Monday, November 23, 2009

Lotsa Thanks to Give

Usually I dread Thanksgiving. The devotion of an entire day to stuffing yourself silly then sitting in front of mind-numbing television until you pass out. Elements that make the guys in our family LOVE Thanksgiving. The cleaning and cooking don't rank high on my list either, especially when you don't have the proper time to do either really well. High expectations of the best Thanksgiving ever fall flat when you're exhausted and a bit resentful of the whole ordeal.

Well, that has been the story the last dozen years, at any rate, because Thanksgiving was sandwiched in between the Night before Turkey and Black Friday. In my previous decade as a district manager of Santa Claus photo sets, Thanksgiving was the calm before the storm, and there was never enough time to enjoy it, let alone be thankful. People get crazy when they are stressed out during the holidays, and often Santa and the elves bore the brunt of it. I'd arrive at Thanksgiving dinner frazzled, not wanting to talk with anyone, and certainly not take their picture, and beelined it to the libation station to soothe my nerves.

I also felt guilty because Thanksgiving falls so close to my daughter's birthday and we could never celebrate it properly. Always on a different day, with something slapped together at the last moment because I usually had to work on her birthday. One year she invited her friends to the mall with our intention to see Santa, eat lunch and shop. I ended up having to work and she went without me. That stunk. Although I loved my Santa gig, I changed jobs in May 2008 and now have Thanksgiving, Black Friday and the whole whopping weekend off. I don't know what to do with myself. I'm offering thanks for the time with my family.

The second thing I'm thankful for this Thanksgiving is this incredible run in football. We are going to Lucas Oil Stadium in Indianapolis to play the for the state title the day after Thanksgiving! While I'm writing this, I'm listening to a replay of last Friday night's Semi-State game. We drove over two hours to play a very good team who made it to the semi-state last year. Butterflies don't describe the feeling I had in my stomach. More like bats outta hell.

What a game - dry for once, thank God - a beautiful evening with a crescent moon that kept changing colors as it rose over the "H" shaped goalpost. We were wedged in small, rickety bleachers, like ours, amongst our dearest football buddies cheering on our sons. We were dressed in blue and white with a bit of bling. Every game we moms have a new fashion twist. Satisfies our feminine side. The boys delivered to our highest expectations. They were ready for battle and played their best. In many ways, I relate this whole football business to being in a tight military unit. We've had ACL/MCL tears, blood clots, dislocated shoulders, distended elbows, concussions, back injuries, plus your standard bumps and bruises. Yet, they patch up and soldier on. If he's too battered, they send in reinforcements who go at it with just as much intensity. This is not a spectator sport for these guys - it's life or death, to get the mission accomplished. They won 47-13. They are true brothers on and off the field.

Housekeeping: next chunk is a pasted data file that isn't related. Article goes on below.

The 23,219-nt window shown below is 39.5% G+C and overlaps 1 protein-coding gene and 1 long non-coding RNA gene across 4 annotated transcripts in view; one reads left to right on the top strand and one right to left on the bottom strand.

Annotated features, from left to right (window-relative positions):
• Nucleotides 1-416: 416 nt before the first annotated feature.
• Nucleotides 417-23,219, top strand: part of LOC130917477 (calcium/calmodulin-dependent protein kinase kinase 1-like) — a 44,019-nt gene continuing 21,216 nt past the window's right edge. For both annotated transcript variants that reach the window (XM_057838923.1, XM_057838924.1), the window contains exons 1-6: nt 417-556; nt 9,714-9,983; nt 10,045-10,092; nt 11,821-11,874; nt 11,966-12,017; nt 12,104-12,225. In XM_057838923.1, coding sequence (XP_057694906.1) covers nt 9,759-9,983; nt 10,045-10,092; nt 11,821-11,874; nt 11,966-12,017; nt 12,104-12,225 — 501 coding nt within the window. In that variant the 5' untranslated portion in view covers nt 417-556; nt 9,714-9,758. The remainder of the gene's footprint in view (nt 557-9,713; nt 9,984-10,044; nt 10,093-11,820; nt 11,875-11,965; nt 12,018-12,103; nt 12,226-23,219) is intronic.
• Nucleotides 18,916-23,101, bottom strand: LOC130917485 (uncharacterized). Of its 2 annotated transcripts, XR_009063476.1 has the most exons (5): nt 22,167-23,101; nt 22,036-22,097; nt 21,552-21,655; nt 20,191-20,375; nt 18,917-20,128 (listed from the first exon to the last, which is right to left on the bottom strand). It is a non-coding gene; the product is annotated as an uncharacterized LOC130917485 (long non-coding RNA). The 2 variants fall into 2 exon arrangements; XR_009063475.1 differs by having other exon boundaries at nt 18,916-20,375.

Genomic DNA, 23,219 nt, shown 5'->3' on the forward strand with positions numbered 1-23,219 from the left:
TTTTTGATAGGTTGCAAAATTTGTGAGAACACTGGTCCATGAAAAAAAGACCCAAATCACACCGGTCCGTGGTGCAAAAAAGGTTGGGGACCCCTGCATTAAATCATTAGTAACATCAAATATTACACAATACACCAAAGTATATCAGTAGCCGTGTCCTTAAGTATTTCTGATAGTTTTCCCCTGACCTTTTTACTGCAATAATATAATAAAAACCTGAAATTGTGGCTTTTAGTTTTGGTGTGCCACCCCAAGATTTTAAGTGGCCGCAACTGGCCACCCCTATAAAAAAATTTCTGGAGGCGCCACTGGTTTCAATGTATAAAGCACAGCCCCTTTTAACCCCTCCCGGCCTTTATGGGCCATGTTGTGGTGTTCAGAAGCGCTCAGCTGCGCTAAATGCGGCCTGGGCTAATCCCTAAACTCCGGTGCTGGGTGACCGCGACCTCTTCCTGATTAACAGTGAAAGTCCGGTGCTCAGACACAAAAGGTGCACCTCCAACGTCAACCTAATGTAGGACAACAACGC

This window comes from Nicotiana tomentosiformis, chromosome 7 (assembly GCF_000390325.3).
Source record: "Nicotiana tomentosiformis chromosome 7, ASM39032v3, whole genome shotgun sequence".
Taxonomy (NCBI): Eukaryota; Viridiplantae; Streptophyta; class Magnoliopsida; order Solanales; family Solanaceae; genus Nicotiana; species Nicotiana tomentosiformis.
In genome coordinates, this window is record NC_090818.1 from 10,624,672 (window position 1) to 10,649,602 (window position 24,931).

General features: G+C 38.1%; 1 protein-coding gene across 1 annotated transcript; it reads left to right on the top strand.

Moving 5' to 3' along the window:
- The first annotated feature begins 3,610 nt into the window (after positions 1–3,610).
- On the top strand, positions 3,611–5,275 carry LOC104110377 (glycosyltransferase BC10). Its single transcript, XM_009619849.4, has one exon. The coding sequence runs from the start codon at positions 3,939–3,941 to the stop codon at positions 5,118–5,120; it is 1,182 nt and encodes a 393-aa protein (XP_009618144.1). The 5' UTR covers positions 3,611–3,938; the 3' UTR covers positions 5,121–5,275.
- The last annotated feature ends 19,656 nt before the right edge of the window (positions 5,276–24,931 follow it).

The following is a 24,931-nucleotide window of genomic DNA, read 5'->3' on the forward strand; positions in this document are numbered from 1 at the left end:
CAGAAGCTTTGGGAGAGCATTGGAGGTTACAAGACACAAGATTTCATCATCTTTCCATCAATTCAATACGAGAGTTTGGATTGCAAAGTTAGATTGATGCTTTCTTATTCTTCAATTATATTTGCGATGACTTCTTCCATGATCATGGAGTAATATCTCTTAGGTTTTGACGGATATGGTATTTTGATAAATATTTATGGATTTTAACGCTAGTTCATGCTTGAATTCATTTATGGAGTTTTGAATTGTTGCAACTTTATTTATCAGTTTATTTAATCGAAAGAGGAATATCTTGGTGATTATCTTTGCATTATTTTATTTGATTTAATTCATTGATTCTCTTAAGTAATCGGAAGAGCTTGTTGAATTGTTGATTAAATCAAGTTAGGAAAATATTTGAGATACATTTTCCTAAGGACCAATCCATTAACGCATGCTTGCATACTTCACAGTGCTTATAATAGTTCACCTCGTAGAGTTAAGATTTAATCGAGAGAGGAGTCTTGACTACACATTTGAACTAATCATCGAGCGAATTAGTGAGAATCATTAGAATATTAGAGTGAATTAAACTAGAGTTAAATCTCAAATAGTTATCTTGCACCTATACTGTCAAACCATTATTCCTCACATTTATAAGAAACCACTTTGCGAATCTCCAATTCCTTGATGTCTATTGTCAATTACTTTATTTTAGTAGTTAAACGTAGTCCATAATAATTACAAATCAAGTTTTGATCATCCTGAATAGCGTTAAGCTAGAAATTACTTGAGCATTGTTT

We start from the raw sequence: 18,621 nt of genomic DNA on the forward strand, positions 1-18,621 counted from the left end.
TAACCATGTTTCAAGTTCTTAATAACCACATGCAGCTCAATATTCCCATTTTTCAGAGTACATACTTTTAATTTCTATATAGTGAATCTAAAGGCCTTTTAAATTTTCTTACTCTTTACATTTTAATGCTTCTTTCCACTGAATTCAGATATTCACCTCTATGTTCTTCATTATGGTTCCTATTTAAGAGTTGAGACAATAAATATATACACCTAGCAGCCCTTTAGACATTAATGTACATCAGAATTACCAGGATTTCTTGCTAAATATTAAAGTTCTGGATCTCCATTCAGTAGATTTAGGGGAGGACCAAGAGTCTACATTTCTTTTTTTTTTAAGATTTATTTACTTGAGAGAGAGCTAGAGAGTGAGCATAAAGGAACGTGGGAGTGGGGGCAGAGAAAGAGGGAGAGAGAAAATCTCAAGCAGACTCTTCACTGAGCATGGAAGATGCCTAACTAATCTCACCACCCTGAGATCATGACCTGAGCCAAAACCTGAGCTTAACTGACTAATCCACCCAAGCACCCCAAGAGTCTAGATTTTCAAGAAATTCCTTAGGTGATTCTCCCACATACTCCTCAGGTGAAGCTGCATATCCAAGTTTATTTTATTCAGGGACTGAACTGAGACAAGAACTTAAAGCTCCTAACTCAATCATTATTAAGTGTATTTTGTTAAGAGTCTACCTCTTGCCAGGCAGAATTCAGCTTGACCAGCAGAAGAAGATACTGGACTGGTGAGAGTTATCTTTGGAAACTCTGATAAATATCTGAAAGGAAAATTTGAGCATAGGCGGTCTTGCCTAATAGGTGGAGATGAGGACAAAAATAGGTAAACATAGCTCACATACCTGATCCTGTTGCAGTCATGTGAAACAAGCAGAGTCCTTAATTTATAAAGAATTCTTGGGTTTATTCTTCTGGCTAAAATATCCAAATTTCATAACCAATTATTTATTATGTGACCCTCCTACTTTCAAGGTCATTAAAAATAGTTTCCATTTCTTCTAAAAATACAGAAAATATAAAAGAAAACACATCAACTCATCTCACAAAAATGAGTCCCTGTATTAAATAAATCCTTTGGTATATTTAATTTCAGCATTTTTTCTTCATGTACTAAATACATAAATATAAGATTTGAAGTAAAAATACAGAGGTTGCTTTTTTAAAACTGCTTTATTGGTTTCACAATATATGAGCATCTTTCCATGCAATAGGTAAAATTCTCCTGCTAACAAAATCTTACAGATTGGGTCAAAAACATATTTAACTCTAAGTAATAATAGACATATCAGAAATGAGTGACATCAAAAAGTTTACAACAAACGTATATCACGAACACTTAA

Besides getting this far in football, I'm thankful for all of the little perks that have come with this season. I've bonded with fellow football moms and dads - spending Wednesday nights at film and tailgating with them before Friday night games since August. What a wonderful circle of friends that I hope can last after the last ball is thrown and caught. We fellow parents love our kids, and are so excited to see them realize a dream come true. I'm also thankful for my co-workers who have listened to me prattle on about this team. Many of them have elementary school children and are light years away to knowing what it's like to be the parent of a senior - the last hurrah. They think childhood is endless, as I did back then. God bless them.

But most of all, I'm thankful for God. He is my center. His mother, Our Lady, is my guide and mentor. His saints, especially St. Anthony, are my examples on how to live. St. Anthony is also my "main man," as he helps me find everything I lose, which is substantial. With so many things to be grateful for, I'll try to overlook the excessive food and television this Thanksgiving. If you can't beat them, join them!

Tuesday, November 17, 2009

STAS (Short-Term Attention Span)

I have a problem. It's called short-term attention span. I'm an all-or-nothing kind of person, and frankly, it's gets in the way sometimes.